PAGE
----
Particularly during staffing cutbacks, “defending one’s turf” were les mots du jour. Inside the Pentagon, “war” is not a metaphor. One can see tracers from gunfire crisscrossing the Potomac, or feel the building shake from a direct hit on one’s desk, or smell the junior officers’ hair burning as they panic through the corridors, not always able to avoid the hidden minefields therein.
No period in my life has been so thrilling as those Puzzle Palace days.
“Ritchie, from now on, you’re in charge of the operational testing program for the Army’s binary chemical bomb. The Navy and the Air Force are involved in this thing too, so I want you to make sure everybody’s singing from the same sheet of music. It’s highly visible and highly controversial. I don’t have anyone else on the staff who has time to work this program. (Translation: No one else will touch it with a ten-foot pole. It’s a career killer for an ambitious officer. You’re just a civilian, so your career isn’t important to me.) Don’t fuck up.”
I couldn’t get anyone promoted, I couldn’t get anyone fired, I had no weapons to use in this major conflict. I was going to be at war with all the Military Departments, the Congress, the GAO, the Inspector General, and the taxpayer at large, for the next two years. Yet I realized that, aside from the endless flood of mindless paperwork, the uncountable hours of meetings, congressional testimony, briefings, and reports, there was a brilliant opportunity to have some good, clean fun.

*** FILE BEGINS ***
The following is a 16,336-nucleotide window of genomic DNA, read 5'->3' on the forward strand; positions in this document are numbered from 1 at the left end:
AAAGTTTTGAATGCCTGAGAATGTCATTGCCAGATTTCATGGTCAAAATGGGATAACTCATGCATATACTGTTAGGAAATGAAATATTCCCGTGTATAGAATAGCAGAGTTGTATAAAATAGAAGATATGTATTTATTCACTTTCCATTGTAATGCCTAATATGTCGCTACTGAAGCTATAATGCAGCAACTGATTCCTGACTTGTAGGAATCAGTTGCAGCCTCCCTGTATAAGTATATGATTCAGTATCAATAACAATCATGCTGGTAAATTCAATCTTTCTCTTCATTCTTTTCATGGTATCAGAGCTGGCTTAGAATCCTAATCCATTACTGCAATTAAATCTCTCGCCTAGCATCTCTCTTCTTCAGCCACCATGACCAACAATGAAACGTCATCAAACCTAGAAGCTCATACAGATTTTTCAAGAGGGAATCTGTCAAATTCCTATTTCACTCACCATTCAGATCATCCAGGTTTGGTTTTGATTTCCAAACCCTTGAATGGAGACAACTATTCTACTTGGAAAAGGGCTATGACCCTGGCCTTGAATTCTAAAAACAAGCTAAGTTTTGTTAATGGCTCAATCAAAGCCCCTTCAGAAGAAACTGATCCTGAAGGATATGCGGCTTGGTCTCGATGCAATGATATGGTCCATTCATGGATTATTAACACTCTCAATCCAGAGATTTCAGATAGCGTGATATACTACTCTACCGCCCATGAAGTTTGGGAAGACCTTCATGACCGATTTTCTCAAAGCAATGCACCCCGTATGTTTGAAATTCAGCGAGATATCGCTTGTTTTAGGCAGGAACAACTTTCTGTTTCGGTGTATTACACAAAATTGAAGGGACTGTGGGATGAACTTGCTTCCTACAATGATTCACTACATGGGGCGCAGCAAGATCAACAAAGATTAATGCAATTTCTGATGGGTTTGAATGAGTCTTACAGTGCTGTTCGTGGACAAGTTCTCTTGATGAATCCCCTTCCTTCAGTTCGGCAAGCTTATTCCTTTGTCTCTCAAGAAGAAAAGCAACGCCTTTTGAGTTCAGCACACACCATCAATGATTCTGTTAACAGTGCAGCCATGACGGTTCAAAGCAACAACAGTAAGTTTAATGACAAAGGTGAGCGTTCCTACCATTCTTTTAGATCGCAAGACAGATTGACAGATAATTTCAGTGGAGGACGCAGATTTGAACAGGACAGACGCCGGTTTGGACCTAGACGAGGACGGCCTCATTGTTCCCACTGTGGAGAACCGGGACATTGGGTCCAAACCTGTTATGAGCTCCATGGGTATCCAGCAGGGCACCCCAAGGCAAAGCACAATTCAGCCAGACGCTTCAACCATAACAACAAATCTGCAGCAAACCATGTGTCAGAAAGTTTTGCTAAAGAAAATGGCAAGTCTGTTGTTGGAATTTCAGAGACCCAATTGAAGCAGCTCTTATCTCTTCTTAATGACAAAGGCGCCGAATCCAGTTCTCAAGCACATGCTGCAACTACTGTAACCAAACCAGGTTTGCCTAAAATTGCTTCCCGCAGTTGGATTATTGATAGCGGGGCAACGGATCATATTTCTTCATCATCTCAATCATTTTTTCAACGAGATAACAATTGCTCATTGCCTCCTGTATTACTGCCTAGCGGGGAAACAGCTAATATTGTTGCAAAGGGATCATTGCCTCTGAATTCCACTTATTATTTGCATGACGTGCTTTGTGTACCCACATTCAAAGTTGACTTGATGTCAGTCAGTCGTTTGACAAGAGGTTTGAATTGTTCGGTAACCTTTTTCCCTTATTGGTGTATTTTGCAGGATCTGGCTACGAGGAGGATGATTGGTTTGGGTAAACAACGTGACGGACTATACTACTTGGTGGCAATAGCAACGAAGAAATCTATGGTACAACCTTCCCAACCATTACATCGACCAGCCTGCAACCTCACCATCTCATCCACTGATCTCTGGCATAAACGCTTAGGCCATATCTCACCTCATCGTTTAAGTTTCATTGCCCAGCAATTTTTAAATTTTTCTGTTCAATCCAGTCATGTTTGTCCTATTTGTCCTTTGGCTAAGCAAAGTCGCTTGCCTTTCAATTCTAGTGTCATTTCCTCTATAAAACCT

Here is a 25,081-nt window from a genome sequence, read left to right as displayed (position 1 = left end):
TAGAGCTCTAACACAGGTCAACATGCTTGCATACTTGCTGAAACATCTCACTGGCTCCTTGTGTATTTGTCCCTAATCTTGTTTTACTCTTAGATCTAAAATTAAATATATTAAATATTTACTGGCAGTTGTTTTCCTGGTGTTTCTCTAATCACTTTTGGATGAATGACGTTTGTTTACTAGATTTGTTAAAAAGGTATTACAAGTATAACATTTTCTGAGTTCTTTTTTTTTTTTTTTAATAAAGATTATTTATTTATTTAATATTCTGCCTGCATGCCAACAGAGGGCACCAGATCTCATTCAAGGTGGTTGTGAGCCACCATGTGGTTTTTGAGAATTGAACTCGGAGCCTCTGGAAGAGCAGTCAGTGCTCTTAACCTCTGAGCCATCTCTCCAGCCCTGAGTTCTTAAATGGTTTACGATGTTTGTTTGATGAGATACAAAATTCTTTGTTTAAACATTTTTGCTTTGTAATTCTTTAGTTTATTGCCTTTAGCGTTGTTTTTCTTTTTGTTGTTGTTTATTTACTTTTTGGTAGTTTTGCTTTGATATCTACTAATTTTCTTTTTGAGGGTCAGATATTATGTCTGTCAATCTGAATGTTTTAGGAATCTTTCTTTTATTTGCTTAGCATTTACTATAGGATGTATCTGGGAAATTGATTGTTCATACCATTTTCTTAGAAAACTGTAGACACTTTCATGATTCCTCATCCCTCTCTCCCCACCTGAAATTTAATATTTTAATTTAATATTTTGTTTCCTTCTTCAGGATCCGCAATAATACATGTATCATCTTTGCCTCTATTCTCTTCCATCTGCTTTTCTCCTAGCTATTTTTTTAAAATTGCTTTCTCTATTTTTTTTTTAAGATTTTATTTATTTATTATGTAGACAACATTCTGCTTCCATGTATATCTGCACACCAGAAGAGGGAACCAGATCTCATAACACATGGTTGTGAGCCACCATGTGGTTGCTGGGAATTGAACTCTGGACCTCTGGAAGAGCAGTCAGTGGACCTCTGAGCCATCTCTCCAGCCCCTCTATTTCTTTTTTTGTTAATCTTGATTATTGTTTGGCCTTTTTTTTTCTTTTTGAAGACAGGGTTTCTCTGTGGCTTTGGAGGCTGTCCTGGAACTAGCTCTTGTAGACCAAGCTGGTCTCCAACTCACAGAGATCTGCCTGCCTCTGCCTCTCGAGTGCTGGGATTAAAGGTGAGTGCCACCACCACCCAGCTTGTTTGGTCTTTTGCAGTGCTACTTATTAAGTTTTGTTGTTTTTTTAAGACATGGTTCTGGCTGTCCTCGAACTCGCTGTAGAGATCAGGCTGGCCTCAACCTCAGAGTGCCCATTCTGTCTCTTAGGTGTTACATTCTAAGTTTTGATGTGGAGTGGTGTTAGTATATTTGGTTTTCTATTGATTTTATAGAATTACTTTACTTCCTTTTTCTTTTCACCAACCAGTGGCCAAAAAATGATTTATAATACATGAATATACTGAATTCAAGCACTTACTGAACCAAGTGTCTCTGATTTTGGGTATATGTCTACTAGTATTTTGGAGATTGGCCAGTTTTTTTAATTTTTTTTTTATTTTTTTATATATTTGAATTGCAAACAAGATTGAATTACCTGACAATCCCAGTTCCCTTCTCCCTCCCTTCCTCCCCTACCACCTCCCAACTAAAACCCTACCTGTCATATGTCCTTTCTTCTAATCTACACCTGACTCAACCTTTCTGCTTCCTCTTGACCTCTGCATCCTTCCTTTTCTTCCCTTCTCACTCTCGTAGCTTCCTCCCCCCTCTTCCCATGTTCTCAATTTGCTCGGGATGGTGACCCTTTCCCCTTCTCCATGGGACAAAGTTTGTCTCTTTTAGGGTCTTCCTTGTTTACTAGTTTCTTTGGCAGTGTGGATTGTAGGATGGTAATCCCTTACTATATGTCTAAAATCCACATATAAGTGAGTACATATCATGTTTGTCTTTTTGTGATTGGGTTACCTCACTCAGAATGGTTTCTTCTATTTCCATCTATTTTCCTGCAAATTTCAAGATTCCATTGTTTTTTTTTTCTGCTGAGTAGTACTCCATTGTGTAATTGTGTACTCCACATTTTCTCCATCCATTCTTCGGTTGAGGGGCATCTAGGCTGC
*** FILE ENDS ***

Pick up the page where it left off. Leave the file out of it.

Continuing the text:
My primary responsibility was to witness all the operational testing of this bomb, from loading it onto the racks under the wing of an Air Force F-111 jet to observing the bomb disperse its simulated lethal load on the test strip at Dugway Proving Ground. Happily for me, to do so required me to fly in a chase plane across the desert from Nellis Air Force Base, near Las Vegas, NV, in order to observe tactics used in lofting the bomb over the target area in Utah.
“Yes, General, I understand your objections, but the law requires me to fly at least one mission with your boys, and I have it here in writing from the Secretary of Defense. Yes, I have already taken the flight physical, over at Andrews Air Force Base, and I passed with flying colors, so to speak. Yessir, I have been in the hyperbaric chamber, and I stayed conscious longer than any of your guys. Yessir, I plan to go through all the ejection training at Nellis immediately prior to the mission. Now, will you please clear me for quarters at Nellis and arrange for a chase plane?”
For the next few weeks, I had a steady stream of Air Force colonels visiting my office, giving me brotherly advice on how to behave, not to eat breakfast before the flight, to take plenty of Dramamine, and most importantly, to pack a couple of barf bags inside my flight suit. It would not be cool to vomit on the instruments. Feeling a bit patronized, I was nonetheless ecstatic.